The Gee Whiz Media Case
Exalt yourself and you will need others’ notice. Humble yourself and
you will notice others’ needs.
Part I: Planning
Like most start-up companies, Gee Whiz Media (GWM) was the product of the visionary zeal of
its founder Dan Durand. Dan had a longstanding reputation in the local technology community
of being a gifted visionary who put a premium on honesty. In the industry, he was known for his
integrity in his relationships with employees, customers, and suppliers. This reputation had come
from several successful start-ups he had taken public in the 1980s. He found that this was a
particularly good way to do business because those with whom he dealt generally were willing to
accept his word at face value. This reputation was to serve him well in his next venture.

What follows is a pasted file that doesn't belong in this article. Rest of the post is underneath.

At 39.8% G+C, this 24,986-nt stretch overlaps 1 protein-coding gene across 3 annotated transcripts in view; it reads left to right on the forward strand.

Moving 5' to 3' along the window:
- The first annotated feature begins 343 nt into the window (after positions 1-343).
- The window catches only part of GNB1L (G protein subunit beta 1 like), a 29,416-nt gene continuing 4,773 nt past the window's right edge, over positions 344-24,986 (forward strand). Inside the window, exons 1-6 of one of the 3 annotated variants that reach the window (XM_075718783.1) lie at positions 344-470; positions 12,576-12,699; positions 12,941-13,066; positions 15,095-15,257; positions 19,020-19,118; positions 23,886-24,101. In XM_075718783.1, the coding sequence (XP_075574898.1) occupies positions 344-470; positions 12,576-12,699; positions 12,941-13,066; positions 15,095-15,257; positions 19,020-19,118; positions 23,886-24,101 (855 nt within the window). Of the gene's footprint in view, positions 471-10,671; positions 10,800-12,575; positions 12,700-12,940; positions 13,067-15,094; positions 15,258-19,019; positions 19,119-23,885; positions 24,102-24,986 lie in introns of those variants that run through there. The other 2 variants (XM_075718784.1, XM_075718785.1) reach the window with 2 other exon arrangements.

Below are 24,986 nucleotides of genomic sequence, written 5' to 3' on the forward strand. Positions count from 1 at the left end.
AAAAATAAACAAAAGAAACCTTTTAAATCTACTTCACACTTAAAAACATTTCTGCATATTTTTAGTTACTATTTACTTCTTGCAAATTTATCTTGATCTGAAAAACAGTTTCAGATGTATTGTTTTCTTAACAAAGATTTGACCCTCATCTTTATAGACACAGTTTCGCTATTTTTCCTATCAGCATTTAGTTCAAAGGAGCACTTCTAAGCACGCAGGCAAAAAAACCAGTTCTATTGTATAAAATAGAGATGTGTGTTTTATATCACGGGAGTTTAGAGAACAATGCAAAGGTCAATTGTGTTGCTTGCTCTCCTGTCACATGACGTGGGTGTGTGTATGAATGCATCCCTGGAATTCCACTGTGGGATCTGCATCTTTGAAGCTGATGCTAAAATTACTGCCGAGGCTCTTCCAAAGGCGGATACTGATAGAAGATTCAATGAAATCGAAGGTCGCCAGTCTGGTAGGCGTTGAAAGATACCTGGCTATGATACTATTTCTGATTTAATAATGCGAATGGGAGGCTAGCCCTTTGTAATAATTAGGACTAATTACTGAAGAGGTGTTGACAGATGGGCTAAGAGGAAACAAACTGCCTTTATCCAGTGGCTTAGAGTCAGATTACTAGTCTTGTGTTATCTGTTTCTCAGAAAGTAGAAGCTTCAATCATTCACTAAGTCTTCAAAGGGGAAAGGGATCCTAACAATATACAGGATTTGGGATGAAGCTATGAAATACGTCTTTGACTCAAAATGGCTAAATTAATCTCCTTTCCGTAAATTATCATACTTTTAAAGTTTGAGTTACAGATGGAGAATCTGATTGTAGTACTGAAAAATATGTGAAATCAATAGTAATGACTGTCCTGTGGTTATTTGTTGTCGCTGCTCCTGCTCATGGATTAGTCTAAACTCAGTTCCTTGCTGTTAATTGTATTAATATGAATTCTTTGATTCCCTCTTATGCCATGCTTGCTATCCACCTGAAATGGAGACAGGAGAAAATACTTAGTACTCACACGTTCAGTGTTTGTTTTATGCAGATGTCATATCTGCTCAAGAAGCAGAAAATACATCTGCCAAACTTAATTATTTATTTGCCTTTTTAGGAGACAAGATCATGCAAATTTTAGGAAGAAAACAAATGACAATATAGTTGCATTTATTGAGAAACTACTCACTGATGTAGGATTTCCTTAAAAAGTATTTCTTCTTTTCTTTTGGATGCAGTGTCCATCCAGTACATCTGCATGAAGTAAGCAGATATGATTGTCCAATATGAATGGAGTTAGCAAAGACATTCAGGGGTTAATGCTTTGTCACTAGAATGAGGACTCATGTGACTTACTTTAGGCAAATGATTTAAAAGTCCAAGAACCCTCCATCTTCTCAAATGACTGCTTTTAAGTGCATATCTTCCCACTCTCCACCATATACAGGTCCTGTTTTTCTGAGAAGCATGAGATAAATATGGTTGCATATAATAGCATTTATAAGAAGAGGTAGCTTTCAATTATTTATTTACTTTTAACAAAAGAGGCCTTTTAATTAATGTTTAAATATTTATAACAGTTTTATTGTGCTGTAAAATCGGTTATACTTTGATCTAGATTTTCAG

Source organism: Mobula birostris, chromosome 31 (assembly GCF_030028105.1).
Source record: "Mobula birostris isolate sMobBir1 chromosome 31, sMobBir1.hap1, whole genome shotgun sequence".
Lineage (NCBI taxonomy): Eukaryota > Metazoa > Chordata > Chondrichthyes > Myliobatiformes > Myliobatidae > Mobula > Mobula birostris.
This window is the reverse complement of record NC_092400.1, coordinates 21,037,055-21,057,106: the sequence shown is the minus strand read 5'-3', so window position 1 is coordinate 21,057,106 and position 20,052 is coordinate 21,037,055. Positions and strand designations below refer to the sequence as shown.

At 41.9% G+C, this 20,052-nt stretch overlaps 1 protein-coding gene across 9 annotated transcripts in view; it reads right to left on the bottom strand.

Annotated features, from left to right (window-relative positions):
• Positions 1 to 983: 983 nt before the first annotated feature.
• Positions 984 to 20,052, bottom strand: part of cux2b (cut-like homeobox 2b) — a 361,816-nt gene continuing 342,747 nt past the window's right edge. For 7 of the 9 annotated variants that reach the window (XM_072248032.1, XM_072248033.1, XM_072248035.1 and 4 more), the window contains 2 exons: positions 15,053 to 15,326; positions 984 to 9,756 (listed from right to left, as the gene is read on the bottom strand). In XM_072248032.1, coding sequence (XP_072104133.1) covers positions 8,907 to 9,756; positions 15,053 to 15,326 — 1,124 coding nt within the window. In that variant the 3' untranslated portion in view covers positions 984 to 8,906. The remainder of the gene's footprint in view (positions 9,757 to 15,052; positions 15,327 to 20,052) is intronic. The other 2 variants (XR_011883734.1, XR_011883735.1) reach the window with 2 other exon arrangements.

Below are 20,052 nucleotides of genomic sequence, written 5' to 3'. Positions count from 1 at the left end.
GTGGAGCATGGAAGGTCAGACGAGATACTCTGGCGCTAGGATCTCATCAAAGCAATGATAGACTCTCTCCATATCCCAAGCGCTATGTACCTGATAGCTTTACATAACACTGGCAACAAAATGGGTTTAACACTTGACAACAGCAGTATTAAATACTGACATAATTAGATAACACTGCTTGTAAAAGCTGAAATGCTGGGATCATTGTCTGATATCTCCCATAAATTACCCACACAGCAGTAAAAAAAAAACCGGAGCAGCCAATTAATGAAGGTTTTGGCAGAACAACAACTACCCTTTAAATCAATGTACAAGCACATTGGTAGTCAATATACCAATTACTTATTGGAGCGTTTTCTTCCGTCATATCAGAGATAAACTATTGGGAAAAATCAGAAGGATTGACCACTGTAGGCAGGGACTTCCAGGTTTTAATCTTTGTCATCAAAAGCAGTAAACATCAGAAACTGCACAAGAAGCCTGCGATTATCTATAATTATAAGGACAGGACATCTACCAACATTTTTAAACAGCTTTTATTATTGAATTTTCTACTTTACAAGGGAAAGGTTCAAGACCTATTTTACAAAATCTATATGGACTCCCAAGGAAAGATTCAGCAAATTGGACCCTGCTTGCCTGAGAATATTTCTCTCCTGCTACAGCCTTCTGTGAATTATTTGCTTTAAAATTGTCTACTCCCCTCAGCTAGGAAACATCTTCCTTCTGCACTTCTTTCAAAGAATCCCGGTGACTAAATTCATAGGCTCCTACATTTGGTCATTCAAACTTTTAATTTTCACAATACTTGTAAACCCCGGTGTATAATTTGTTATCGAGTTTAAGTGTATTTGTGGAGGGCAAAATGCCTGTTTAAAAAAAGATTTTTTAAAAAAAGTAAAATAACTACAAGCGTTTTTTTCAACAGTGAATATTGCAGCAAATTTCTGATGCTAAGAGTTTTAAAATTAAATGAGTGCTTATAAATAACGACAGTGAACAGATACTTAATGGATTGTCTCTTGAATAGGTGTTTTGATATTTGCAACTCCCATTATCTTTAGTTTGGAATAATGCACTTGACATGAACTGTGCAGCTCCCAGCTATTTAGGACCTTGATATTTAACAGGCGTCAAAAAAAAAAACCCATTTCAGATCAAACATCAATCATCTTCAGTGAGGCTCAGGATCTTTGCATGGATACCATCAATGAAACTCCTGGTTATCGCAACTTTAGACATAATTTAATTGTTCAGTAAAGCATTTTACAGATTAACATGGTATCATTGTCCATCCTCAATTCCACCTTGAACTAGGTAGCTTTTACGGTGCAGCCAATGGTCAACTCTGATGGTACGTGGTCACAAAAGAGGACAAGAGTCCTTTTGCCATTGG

In the late 1980s, an emerging technology called multimedia caught Dan’s imagination. CD-
ROMs were one of the few media with the capacity to store such diverse types of information as
sound, video, and text. As PCs became commonplace, Dan believed that CD-ROMs would
revolutionize in-home entertainment by allowing users to interact easily with the new media.
Dan convinced the owner of a local retail computer store to provide space for him to demonstrate
the wonders of multimedia. He reasoned that if consumers saw that computers didn’t need to be
boring, they might buy a complete system including a CD-ROM drive, speakers, and graphics
programs. Dan would get a percentage of the sale. Thus, GWM was born.
Building the Business Plan
Dan and his staff of nine met in his home to define their place in the evolving multimedia
industry. Together, they attempted to summarize the competitive dynamics underlying the
multimedia industry. Early pioneers in the industry viewed it as electronic publishing, the
conversion of text, video, and music to an electronic medium. Major segments included
entertainment (e.g., music videos), games, sports, education, hobbies, “how-to” or training
manuals, and career development applications. Game applications proved to be a hit and